Dir: Tomasz Wasilewski. Poland/Sweden, 2016. 104 mins

United States of Love

Polish ensemble piece United States of Love could almost be subtitled A Short Film About Anguish - not least because the period and housing estate backdrop are so close to the territory of Krzysztof Kieslowski’s Dekalog. But otherwise, this unsettling feature by writer-director Tomasz Wasilewski, his follow-up to 2013’s Floating Skyscrapers, is very much its own thing - austere and melancholic, but also marked by dry minimalist humour. Strong female performances, often borderline-agonising emotional pull, and hugely distinctive visuals will make this intricately constructed puzzlebox drama strong bait for niche distributors and festivals on the lookout for distinctively against-the-grain voices.

The viewer is an active participant in the unfolding of a narrative that’s forever revealing hitherto unsuspected nuances and connections.

The setting is a small Polish town in 1990: the Berlin Wall has fallen, the USSR is on its last gasp, and Poland itself is yet to fully feel the longer-term after-effects of the rise of Solidarity. The central characters are four women. Agata (Julia Kijowska) is a young mother whose marriage has become joyless, and who is attracted to a young local priest. Frosty beauty Iza (Magdalena Cielecka) is a repressed head teacher whose long-term affair with a doctor, the father of a pupil, is also in crisis. Iza’s younger sister Marzena (Marta Nieradkiewicz) is a dance and exercise instructor whose professional sunny grin hides the fact that she’s missing her absent boyfriend; her desire to become a model will lead her into grim straits. And Iza’s neighbour Renata (Dorota Kolak) is an older woman who keeps pet birds in her artificial jungle of a flat, and who has her own fixation on Marzena.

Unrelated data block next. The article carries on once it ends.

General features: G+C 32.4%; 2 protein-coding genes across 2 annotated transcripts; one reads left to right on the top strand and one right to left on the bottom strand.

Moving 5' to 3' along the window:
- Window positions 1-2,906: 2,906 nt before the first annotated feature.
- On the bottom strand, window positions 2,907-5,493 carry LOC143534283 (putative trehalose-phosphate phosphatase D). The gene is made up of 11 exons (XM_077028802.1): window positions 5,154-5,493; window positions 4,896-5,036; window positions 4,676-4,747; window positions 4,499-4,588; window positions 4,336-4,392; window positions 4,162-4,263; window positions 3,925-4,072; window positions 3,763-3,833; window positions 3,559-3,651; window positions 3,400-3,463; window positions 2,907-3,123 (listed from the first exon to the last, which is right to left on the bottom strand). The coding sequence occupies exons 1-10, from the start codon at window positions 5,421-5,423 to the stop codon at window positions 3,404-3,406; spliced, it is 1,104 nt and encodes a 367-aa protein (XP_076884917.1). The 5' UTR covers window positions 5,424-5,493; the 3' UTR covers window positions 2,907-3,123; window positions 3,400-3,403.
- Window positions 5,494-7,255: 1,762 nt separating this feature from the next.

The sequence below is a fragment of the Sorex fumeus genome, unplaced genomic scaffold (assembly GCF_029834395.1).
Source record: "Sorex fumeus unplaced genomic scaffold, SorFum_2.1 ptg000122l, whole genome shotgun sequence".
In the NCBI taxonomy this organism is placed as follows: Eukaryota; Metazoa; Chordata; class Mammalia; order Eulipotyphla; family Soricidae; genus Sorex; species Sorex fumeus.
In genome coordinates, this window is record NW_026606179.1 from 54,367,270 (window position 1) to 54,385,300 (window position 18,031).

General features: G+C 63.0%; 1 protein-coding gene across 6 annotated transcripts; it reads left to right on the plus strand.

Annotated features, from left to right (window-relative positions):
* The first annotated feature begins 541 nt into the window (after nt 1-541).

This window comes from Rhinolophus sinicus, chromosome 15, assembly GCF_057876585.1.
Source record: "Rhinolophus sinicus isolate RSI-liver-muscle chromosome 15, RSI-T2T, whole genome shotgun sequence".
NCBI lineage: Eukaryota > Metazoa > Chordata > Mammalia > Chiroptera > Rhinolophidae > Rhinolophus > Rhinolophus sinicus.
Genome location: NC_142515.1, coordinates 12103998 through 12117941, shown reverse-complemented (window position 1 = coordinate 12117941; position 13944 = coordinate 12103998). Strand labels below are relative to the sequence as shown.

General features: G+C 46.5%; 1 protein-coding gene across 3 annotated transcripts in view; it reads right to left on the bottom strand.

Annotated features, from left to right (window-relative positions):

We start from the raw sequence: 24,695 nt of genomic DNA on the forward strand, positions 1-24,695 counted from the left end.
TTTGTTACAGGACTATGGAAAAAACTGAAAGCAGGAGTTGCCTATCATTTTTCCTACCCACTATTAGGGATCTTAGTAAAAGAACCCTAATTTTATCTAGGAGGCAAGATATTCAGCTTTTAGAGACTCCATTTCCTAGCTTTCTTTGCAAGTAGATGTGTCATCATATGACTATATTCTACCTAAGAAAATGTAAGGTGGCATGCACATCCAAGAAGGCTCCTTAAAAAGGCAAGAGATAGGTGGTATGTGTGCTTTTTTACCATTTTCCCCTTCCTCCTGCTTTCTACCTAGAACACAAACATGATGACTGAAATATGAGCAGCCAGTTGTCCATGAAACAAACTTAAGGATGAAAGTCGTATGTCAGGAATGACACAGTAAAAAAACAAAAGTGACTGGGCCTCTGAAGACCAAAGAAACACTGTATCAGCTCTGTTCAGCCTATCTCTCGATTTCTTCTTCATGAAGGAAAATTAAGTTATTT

The film opens with a long take, a sort of prelude in which several key characters are shown in a dinner-table tableau; this, one of many distinctive fixed shots, establishes the film’s visual style. Photographed by star Moldovan DoP Oleg Mutu (4 Months, 3 Weeks…,  In the Fog, In Bloom), the images are in colour so starkly bleached out that they sometimes look more like tinted black and white. Some images are composed in a highly formal style, variously suggestive of Roy Andersson’s less overtly surreal moments, or the group shots of Ulrich Seidl’s jaundiced visions. But the film is dominated by intimate scenes, often two-handers, in claustrophobic domestic spaces, sometimes with the human body disconcertingly cut off by the edge of the frame.

The film is fundamentally a realist project, evoking a specific place and political moment: pointers to the time include Whitney Houston songs and the market in home-made VHS porn. But the film’s formal twist is the way that the four women’s stories are essentially told in turn, but with the order of incidents perplexingly shuffled within each narrative. Certain key moments cross over from story to story, so that the viewer is an active participant in the unfolding of a narrative that’s forever unfolding and revealing hitherto unsuspected nuances and connections.

Production companies: Mañana, Common Ground Pictures, TVP S.A., Film Väst, TVP

International sales: New Europe Film Sales, jan@neweuropefilmsales.com

Producers: Piotr Kobus, Agnieszka Drewno

Co-producers: Jonas Kellagher, Jerzy Kapuściński, Simon Perry

Screenplay: Tomasz Wasilewski

Cinematography: Oleg Mutu

Production designers: Katarzyna Sobańska, Marcel Sławiński

Editor: Beata Walentowska

Main cast: Julia Kijowska, Magdalena Cielecka, Dorota Kolak, Marta Nieradkiewicz, Łukasz Simlat